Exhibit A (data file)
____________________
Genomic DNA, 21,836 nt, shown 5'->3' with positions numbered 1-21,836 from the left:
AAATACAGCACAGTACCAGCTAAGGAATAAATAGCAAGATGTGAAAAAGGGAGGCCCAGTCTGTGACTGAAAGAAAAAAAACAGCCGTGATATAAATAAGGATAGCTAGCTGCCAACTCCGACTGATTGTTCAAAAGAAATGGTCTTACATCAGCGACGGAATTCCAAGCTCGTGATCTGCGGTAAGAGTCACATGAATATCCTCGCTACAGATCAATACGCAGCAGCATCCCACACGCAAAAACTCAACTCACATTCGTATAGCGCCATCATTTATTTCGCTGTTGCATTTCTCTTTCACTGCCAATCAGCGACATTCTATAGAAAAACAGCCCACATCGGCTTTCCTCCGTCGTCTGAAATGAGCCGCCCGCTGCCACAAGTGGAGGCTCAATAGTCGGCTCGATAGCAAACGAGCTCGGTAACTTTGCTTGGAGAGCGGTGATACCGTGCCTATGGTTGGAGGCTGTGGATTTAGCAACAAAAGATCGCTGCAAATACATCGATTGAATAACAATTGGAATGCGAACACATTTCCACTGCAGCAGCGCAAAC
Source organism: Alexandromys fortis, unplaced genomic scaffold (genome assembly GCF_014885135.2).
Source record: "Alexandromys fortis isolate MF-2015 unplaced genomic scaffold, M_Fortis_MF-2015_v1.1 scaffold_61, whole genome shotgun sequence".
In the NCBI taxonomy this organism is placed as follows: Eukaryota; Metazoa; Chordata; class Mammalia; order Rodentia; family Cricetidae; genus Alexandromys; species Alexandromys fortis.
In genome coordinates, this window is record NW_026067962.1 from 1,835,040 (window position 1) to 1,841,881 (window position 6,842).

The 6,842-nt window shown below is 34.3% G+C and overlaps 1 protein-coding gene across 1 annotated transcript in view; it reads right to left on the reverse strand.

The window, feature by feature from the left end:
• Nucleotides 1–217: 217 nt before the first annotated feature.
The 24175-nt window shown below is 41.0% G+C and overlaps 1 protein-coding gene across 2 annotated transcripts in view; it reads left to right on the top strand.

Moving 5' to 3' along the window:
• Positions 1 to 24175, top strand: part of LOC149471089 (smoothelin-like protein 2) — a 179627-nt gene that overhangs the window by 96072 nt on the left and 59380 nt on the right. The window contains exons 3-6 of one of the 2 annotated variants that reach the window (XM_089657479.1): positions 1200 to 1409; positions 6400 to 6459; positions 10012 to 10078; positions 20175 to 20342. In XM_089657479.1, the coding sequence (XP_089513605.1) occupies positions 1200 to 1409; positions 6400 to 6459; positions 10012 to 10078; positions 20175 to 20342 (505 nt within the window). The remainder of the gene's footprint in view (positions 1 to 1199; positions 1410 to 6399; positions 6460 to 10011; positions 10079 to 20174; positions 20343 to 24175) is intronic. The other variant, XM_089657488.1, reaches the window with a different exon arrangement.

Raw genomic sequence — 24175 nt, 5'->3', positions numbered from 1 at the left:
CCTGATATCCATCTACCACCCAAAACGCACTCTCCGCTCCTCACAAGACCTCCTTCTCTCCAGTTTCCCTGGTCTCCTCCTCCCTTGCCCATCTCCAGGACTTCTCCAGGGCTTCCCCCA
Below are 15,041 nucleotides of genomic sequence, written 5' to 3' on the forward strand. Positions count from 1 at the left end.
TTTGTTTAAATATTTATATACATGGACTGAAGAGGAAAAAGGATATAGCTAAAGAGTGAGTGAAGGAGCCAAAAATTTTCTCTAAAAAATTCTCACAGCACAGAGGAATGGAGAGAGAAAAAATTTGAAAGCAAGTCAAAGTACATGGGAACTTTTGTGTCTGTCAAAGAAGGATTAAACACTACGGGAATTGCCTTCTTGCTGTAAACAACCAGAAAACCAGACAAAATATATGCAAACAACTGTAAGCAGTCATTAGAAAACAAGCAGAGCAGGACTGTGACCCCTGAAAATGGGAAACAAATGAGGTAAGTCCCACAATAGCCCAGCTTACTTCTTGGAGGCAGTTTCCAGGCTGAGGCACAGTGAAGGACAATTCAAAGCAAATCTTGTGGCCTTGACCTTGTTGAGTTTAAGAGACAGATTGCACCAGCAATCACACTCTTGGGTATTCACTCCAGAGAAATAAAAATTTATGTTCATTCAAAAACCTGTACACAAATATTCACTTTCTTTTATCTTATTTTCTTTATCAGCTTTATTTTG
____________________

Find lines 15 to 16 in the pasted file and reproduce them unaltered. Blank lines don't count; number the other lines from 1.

Below are 15,041 nucleotides of genomic sequence, written 5' to 3' on the forward strand. Positions count from 1 at the left end.
TTTGTTTAAATATTTATATACATGGACTGAAGAGGAAAAAGGATATAGCTAAAGAGTGAGTGAAGGAGCCAAAAATTTTCTCTAAAAAATTCTCACAGCACAGAGGAATGGAGAGAGAAAAAATTTGAAAGCAAGTCAAAGTACATGGGAACTTTTGTGTCTGTCAAAGAAGGATTAAACACTACGGGAATTGCCTTCTTGCTGTAAACAACCAGAAAACCAGACAAAATATATGCAAACAACTGTAAGCAGTCATTAGAAAACAAGCAGAGCAGGACTGTGACCCCTGAAAATGGGAAACAAATGAGGTAAGTCCCACAATAGCCCAGCTTACTTCTTGGAGGCAGTTTCCAGGCTGAGGCACAGTGAAGGACAATTCAAAGCAAATCTTGTGGCCTTGACCTTGTTGAGTTTAAGAGACAGATTGCACCAGCAATCACACTCTTGGGTATTCACTCCAGAGAAATAAAAATTTATGTTCATTCAAAAACCTGTACACAAATATTCACTTTCTTTTATCTTATTTTCTTTATCAGCTTTATTTTG